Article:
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STREETSBLOG GETS ACTION: NYPD Cops Finally Stop Parking in the Bus Stop on Frederick Douglass Blvd.

12:01 AM EDT on August 18, 2020

Finally! There’s not a cop car in sight at the M10 bus stop on Frederick Douglass Boulevard in Harlem. Photo: Adam Light

There's finally some good news for frustrated bus riders in Harlem — police have stopped illegally parking in an M10 bus stop.

One week after Streetsblog's story on the illegal placard parking by Housing Bureau officers at Frederick Douglass Boulevard and 147th Street, the officers have finally removed their vehicles — which had been parked perpendicular to cram more of them in — from the M10 bus stop there. Streetsblog's story led CBS2 reporter Marsha Kramer to ask Mayor de Blasio about it, getting the mayor to finally take action.

Within a few days, someone put out barricades to make it clear that cops can no longer treat a regular bus stop like their own private parking lot. The only question is: why was this so hard?

How Streetsblog handled the story.
How Streetsblog handled the story.

"I was impressed that [it] got it fixed" from just that one question to the mayor, said Harlem resident Glenn Ford, adding that the problem might have been solved, but the larger issues linger.

"Police officers represent the law, and they knew they were doing something illegal. Why did they have to have someone else remind them?" he said. "It's irresponsible. ... [It isn't] the right thing to do. No one is above the law, right?"

Resident Wendy Frank, who has called 311 numerous times about the problems, considered the cleared bus stop a "miracle," but would prefer something more permanent than barricades. "I don't understand why they don't paint the bus stop so that people wouldn't park in it. Could that be the next step? How expensive could some paint be?"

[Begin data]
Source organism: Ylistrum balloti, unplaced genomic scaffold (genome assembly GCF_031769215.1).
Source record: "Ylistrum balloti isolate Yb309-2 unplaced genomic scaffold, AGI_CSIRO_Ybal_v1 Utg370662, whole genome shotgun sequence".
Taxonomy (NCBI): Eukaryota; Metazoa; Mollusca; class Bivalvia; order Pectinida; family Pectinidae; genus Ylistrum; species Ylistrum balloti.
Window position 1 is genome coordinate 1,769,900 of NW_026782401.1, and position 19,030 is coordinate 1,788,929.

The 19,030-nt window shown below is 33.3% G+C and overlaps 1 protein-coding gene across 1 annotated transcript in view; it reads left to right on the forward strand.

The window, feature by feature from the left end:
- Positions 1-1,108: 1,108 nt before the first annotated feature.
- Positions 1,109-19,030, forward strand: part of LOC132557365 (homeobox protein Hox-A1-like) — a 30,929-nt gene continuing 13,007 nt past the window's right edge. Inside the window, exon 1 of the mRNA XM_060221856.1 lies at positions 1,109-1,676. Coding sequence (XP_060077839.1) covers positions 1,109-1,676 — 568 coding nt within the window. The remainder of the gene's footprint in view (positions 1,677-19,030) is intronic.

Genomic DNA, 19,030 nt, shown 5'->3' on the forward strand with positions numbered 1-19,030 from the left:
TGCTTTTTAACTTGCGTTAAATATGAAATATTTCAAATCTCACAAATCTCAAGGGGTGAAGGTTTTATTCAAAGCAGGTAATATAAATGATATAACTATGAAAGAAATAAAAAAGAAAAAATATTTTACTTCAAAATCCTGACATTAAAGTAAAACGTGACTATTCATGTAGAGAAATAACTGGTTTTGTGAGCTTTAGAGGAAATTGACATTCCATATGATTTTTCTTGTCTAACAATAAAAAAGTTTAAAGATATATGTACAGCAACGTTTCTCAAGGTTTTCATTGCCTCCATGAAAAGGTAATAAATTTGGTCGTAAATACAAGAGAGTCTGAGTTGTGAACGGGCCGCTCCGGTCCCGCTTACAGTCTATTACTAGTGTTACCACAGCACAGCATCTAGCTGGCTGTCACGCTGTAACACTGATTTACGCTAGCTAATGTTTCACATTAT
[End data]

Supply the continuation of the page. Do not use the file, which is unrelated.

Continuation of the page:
And just because cops have stopped parking in the bus stop doesn't mean illegal parking is a thing of the past. Most of the cars parked on Frederick Douglass Boulevard have police placards and are parked sideways, effectively reducing the space of the roadway from four to two lanes.

There are no signs on the block stating the parking rules, suggesting that either the Department of Transportation is complicit in allowing police to cram their cars perpendicular or someone removed the signs. (On Monday, officers at the Housing Bureau refused to comment.)

The actual removal of the police officers' cars from the bus stop didn't come without some controversy. After the mayor finally said he would do something about the problem, officers at the Housing Bureau station house were apparently alerted that the jig was finally up.

Friend of Streetsblog Jeff Novich happened to be on the scene as an officer was apparently giving tickets to members of the public who, believing the spots were merely vacant, filled them after the cops had pulled out.

Novich's Twitter thread reveals a broken system of justice:

But at least the police have stopped parking in that one bus stop. One problem down, a few hundred thousand to go.

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